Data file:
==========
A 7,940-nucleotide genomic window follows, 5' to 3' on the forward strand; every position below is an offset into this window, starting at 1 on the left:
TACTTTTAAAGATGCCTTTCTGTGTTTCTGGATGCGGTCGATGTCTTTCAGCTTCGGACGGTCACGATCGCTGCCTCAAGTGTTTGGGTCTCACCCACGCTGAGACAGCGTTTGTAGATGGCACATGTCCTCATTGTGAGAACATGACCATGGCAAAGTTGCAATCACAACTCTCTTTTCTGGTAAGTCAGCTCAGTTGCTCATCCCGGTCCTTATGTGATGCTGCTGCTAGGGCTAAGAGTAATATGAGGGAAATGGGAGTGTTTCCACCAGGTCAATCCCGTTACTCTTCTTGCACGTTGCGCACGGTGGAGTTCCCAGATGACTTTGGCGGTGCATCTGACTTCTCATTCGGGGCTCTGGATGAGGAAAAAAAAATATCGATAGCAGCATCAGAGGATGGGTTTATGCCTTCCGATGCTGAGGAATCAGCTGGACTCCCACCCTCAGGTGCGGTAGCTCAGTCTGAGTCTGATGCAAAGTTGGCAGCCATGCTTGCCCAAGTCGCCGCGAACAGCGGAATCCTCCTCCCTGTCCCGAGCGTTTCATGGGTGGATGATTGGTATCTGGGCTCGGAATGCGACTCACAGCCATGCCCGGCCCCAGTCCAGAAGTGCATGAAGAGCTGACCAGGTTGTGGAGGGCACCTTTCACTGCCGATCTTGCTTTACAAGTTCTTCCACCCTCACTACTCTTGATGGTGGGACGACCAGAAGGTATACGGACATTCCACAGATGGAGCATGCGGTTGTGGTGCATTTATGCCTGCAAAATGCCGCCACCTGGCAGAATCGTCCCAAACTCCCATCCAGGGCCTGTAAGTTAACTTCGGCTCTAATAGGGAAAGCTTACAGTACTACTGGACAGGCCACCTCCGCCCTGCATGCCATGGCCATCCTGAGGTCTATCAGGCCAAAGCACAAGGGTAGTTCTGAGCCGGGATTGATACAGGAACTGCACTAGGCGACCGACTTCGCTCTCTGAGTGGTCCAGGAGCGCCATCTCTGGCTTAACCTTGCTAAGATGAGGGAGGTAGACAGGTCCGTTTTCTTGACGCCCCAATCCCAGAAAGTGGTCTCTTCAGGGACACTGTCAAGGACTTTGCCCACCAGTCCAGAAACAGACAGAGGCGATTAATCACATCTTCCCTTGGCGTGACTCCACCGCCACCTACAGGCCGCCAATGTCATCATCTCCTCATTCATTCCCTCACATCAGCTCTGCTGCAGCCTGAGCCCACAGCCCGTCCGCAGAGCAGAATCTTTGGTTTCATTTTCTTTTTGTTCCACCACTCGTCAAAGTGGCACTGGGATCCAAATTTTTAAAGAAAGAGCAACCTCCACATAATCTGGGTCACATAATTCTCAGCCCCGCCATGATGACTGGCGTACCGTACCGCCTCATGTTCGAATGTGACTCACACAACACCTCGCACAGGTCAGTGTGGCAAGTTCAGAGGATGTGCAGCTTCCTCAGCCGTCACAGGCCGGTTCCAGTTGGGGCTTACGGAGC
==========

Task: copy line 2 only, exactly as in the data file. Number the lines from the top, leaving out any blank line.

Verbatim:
TACTTTTAAAGATGCCTTTCTGTGTTTCTGGATGCGGTCGATGTCTTTCAGCTTCGGACGGTCACGATCGCTGCCTCAAGTGTTTGGGTCTCACCCACGCTGAGACAGCGTTTGTAGATGGCACATGTCCTCATTGTGAGAACATGACCATGGCAAAGTTGCAATCACAACTCTCTTTTCTGGTAAGTCAGCTCAGTTGCTCATCCCGGTCCTTATGTGATGCTGCTGCTAGGGCTAAGAGTAATATGAGGGAAATGGGAGTGTTTCCACCAGGTCAATCCCGTTACTCTTCTTGCACGTTGCGCACGGTGGAGTTCCCAGATGACTTTGGCGGTGCATCTGACTTCTCATTCGGGGCTCTGGATGAGGAAAAAAAAATATCGATAGCAGCATCAGAGGATGGGTTTATGCCTTCCGATGCTGAGGAATCAGCTGGACTCCCACCCTCAGGTGCGGTAGCTCAGTCTGAGTCTGATGCAAAGTTGGCAGCCATGCTTGCCCAAGTCGCCGCGAACAGCGGAATCCTCCTCCCTGTCCCGAGCGTTTCATGGGTGGATGATTGGTATCTGGGCTCGGAATGCGACTCACAGCCATGCCCGGCCCCAGTCCAGAAGTGCATGAAGAGCTGACCAGGTTGTGGAGGGCACCTTTCACTGCCGATCTTGCTTTACAAGTTCTTCCACCCTCACTACTCTTGATGGTGGGACGACCAGAAGGTATACGGACATTCCACAGATGGAGCATGCGGTTGTGGTGCATTTATGCCTGCAAAATGCCGCCACCTGGCAGAATCGTCCCAAACTCCCATCCAGGGCCTGTAAGTTAACTTCGGCTCTAATAGGGAAAGCTTACAGTACTACTGGACAGGCCACCTCCGCCCTGCATGCCATGGCCATCCTGAGGTCTATCAGGCCAAAGCACAAGGGTAGTTCTGAGCCGGGATTGATACAGGAACTGCACTAGGCGACCGACTTCGCTCTCTGAGTGGTCCAGGAGCGCCATCTCTGGCTTAACCTTGCTAAGATGAGGGAGGTAGACAGGTCCGTTTTCTTGACGCCCCAATCCCAGAAAGTGGTCTCTTCAGGGACACTGTCAAGGACTTTGCCCACCAGTCCAGAAACAGACAGAGGCGATTAATCACATCTTCCCTTGGCGTGACTCCACCGCCACCTACAGGCCGCCAATGTCATCATCTCCTCATTCATTCCCTCACATCAGCTCTGCTGCAGCCTGAGCCCACAGCCCGTCCGCAGAGCAGAATCTTTGGTTTCATTTTCTTTTTGTTCCACCACTCGTCAAAGTGGCACTGGGATCCAAATTTTTAAAGAAAGAGCAACCTCCACATAATCTGGGTCACATAATTCTCAGCCCCGCCATGATGACTGGCGTACCGTACCGCCTCATGTTCGAATGTGACTCACACAACACCTCGCACAGGTCAGTGTGGCAAGTTCAGAGGATGTGCAGCTTCCTCAGCCGTCACAGGCCGGTTCCAGTTGGGGCTTACGGAGC